Before we arrived in Tarnopol we had our answers. About two miles before the town proper we heard a loud hubbub. What sounded like a speech was being delivered through a loudspeaker at some distance from us. […] We sensed that something important was occurring and, tired as we were, broke into a trot.
After the bend was a long, straight stretch of road. The 200 or so yards directly in front of us were deserted; the straggling groups that we had been accustomed to see in front of us had all merged into a single, stationary horde standing far down the road.[…] From near this knot of men the voice continued its resonant, unintelligible address. Behind the men we could see a long file of military trucks and tanks on the road, but we could not tell of what nationality they were.
The men behind us had likewise been infected by the excitement and some of them, running even more rapidly, had passed us. As they did, one of them, evidently gifted with the eyes of a hawk, shouted: 'The Russians, the Russians... I can see the hammer and sickle.' We joined them breathlessly, panting and asking questions. We saw now the hammer and sickle, painted conspicuously in red on many of the Russian tanks and trucks. The trucks were crammed with Russian soldiers, formidably armed. We gathered that the voice in the truck had substantially confirmed what we had heard previously in the rumor of the broadcast.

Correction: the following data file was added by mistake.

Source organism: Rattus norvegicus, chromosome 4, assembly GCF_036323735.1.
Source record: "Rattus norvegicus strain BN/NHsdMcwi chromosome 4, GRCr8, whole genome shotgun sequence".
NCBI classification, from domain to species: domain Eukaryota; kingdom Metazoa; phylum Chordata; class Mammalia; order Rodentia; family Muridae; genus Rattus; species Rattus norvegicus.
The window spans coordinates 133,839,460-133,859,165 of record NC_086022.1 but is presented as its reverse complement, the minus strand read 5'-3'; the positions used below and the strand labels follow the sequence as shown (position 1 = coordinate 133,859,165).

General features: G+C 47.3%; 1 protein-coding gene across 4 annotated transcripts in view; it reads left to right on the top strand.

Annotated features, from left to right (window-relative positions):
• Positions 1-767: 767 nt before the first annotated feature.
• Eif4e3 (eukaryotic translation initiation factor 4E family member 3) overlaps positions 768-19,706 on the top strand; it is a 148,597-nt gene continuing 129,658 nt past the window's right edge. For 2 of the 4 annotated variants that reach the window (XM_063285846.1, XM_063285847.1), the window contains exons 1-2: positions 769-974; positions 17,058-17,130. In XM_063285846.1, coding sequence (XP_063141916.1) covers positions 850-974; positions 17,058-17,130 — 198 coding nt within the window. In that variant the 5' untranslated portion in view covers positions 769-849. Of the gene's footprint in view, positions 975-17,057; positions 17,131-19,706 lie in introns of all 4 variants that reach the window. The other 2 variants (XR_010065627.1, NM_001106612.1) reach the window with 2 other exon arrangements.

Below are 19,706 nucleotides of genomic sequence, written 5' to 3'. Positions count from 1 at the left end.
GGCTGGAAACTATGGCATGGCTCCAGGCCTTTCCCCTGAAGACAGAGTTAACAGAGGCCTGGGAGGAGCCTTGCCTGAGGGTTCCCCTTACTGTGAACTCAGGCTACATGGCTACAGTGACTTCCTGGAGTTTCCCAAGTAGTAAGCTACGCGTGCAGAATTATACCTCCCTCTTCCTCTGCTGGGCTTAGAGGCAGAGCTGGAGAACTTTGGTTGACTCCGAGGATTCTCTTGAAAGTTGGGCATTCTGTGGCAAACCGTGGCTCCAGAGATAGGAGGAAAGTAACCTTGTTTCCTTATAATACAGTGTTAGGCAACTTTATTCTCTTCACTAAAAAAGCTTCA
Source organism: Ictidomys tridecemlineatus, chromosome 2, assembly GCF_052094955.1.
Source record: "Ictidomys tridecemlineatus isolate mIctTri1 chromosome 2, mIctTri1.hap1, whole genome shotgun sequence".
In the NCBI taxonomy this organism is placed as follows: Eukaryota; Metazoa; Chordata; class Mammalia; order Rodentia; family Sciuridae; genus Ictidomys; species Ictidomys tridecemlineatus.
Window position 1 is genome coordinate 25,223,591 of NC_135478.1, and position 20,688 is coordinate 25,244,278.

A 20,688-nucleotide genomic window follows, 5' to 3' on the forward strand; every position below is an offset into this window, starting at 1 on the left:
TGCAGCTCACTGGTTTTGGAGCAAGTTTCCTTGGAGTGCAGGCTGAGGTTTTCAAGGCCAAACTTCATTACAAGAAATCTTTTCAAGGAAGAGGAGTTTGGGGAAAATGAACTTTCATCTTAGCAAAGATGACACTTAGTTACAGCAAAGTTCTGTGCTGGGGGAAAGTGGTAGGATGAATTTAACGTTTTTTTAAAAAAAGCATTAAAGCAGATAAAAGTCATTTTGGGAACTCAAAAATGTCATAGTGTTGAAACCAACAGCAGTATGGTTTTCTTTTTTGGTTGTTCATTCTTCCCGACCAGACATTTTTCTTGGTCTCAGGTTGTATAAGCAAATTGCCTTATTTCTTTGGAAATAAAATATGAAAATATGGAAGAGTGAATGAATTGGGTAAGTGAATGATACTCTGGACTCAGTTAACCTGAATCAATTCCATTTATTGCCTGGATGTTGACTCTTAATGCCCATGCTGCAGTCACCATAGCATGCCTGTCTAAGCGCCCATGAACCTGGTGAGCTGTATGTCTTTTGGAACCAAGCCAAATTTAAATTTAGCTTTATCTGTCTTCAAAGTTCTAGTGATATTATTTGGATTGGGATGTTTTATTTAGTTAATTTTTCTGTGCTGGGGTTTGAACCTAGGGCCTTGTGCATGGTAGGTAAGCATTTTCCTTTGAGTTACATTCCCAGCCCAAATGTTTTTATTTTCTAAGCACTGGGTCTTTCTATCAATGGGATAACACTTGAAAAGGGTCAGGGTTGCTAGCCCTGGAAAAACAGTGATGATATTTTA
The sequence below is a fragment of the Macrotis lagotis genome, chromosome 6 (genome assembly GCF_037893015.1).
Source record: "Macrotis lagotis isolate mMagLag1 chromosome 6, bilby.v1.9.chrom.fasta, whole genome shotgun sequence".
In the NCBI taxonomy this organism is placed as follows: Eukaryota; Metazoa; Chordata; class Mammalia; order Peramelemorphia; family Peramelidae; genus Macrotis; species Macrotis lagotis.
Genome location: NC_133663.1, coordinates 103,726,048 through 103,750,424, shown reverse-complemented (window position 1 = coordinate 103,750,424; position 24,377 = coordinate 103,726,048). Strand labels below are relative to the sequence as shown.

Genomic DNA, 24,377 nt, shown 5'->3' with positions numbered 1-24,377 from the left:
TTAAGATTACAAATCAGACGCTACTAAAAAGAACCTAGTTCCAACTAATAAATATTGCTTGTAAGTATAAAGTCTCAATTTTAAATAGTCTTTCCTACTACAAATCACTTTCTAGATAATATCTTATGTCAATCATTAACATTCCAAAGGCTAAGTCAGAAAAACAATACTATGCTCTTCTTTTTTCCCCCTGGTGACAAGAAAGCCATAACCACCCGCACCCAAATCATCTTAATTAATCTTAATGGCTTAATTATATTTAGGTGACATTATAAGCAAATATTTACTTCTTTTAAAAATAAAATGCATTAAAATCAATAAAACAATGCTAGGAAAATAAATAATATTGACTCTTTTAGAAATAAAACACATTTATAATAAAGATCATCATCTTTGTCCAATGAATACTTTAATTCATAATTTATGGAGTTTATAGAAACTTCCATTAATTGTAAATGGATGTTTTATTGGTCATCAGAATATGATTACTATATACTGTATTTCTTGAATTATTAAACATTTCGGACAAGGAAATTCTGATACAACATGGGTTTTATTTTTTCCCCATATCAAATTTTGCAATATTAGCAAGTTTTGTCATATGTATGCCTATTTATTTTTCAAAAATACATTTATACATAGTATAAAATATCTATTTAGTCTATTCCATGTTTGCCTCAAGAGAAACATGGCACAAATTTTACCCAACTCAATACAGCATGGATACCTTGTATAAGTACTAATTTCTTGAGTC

The reaction to this speech was utter, paralysed silence. Events had moved completely beyond our comprehension, deprived us of all volition. We stood there in a dumb trance. Not a whisper, hardly even a sound of movement could be heard. [...]
The spell was broken by the sound of a single sob from somewhere down front. For a second I thought it was a hallucination. Then it was repeated, a rasping, desperate sobbing that seemed to tear the throat from which it issued. It increased in violence, became racked and choking, then caught itself, changed into shrill, hysterical speech: ‘Brothers, this is the fourth partition of Poland. May God have mercy on me.’ The sound of the revolver shot that followed spread dismay and confusion everywhere. Everyone attempted to crowd closer to the spot from which the shot had come. News traveled like lightning. It was a non-commissioned officer who had committed suicide. He had put the bullet through his brain and had died instantly. No one knew his name, company, or anything about him.